The Colonnes cut a striking image in the stone courtyard. They were created for a functional purpose — to disguise ventilation shafts for an underground extension of the culture ministry’s premises.
But with function, came art. Buren intends his work to be critical of the hierarchies of power and museumifying. He likes it to disrupt revered public spaces. I loved the subversive intent.
To me, it has the suggestion of a modern Stonehenge or a modern take on an ancient architectural arrangement. The piece is a study in contrasts — stark black and white colors, old and new, simple and baroque, different heights.
When the installation was unveiled, in typical fashion, Parisians gave the Colonnes a poor reception. As they do with every artistic or architectural version of “old meets new.” It’s always the same dance in Paris — initial repulsion and controversy and then eventually an embrace of the city’s très chic avant garde nature. Right now, that’s happening with the rebuild of the venerable Notre Dame.
During the Colonnes’ design and installation, intense debates ensued about the suitability of integrating contemporary art with historic landmarks. It was called a “rude gesture,” an “intellectual absurdity,” a classless “chessboard” and “licorice sticks.” The debate was similar to those over the Louvre’s I.M. Pei Pyramid, the Centre Pompidou, and myriad other sites.
Petitions were launched to attempt to halt or destroy the installation. Graffiti desecrated the site. Left and right wing factions battled. Mitterand demanded that the project proceed as planned. In the end, he won and the art work was installed.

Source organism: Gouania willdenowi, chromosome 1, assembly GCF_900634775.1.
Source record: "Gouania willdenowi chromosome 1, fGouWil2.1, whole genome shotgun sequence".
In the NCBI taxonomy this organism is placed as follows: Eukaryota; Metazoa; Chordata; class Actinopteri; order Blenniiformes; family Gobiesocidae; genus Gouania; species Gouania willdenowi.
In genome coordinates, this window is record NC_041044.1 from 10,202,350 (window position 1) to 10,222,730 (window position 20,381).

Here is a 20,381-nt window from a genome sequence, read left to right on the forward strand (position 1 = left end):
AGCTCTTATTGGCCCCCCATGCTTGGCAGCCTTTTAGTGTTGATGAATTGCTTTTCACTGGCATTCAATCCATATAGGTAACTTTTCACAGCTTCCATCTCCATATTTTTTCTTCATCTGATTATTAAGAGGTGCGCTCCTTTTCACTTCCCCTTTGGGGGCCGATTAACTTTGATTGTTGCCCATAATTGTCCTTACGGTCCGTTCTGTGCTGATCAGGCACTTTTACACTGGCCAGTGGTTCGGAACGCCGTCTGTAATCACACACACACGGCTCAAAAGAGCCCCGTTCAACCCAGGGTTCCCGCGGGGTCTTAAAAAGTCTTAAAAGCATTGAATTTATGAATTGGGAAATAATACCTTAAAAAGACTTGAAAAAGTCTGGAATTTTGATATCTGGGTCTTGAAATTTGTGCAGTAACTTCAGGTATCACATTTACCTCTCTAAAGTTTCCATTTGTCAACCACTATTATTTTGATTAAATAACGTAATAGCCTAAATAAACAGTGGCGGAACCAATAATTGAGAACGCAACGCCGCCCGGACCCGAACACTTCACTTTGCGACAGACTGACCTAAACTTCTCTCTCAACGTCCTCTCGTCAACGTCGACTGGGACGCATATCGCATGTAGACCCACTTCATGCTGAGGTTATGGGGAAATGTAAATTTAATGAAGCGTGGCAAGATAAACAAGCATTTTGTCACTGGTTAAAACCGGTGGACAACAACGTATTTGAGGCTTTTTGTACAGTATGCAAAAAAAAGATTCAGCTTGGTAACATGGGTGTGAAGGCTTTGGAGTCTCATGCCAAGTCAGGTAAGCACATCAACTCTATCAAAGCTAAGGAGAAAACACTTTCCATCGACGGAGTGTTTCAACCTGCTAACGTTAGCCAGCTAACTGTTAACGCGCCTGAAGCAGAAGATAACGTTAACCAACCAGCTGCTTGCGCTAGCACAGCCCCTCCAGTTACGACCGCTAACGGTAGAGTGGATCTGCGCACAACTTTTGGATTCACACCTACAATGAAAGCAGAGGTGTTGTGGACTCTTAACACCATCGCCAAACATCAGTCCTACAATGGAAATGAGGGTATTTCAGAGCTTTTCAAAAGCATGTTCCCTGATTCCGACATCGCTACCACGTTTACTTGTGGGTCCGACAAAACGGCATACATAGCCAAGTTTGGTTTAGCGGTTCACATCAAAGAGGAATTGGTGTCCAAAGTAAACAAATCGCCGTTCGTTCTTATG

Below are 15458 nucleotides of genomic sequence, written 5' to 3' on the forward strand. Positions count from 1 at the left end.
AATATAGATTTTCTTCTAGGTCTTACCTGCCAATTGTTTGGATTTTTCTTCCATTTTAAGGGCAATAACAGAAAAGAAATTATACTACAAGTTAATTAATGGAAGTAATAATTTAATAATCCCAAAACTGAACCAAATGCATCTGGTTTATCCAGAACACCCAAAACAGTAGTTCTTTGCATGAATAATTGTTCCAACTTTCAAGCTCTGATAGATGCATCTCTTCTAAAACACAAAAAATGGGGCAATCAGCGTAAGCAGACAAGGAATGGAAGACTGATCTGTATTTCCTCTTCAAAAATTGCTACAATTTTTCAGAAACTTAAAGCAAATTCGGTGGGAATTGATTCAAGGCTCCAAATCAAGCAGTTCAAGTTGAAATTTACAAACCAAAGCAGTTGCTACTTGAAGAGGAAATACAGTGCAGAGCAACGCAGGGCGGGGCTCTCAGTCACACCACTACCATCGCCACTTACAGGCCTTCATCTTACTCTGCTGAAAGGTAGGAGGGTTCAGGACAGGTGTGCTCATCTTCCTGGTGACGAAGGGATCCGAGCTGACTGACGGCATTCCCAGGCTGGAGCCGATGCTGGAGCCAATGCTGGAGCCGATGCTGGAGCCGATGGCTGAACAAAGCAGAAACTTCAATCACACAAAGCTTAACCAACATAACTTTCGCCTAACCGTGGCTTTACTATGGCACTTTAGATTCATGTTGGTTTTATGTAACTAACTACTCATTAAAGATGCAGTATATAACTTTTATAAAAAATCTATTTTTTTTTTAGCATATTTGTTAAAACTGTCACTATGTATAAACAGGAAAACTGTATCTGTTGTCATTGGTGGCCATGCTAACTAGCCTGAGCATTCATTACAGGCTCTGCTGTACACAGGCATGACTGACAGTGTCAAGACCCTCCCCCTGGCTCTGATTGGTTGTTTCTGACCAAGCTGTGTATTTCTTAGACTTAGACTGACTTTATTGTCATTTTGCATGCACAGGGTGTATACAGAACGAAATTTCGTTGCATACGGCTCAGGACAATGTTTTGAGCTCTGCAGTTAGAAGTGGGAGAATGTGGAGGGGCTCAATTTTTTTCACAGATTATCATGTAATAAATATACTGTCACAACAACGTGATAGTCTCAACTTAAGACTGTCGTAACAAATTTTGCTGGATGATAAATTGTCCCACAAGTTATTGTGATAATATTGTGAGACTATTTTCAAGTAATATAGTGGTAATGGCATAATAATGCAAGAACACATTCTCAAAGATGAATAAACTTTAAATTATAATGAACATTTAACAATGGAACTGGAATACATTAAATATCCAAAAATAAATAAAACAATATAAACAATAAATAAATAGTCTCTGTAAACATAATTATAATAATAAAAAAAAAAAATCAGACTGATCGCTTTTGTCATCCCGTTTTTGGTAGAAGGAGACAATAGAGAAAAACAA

The Colonnes quickly became popular among strolling Parisians, skateboarders, Instagrammers, and nearly everyone really. The space seems alive. People liked climbing on the columns, which you’re permitted to do. And the artist didn’t mind the familiarity. Buren said:
“Since the very beginning, I was delighted and interested to see people coming. They’re still there, they talk, meet up, children make up games. It’s a great pleasure to me.”
The Colonnes have long since settled into their courtyard venue. The installation, like Paris’ other once controversial grand projects, has now been accepted as an invaluable addition to the cultural glories of the French capital. Indeed, Buren himself is known as “La France” in the international art world.
In recent years, the Colonnes fell into disrepair. Buren lodged allegations of neglect and threatened to demand the Colonnes’ destruction if they weren’t repaired, as was his right as the artist. Paris complied. In 2010, the Colonnes received a much needed 6 million euro facelift.
Today, the Colonnes are still free to visit. It’s considered good luck to toss coins into the pools of water that form at the base of the columns.
So the next time you’re at the Louvre, head over to the Palais Royal for some scintillating and photogenic art and a languorous lounge in the beautiful garden. You won’t regret it. And you may even get an Instagrammable photo.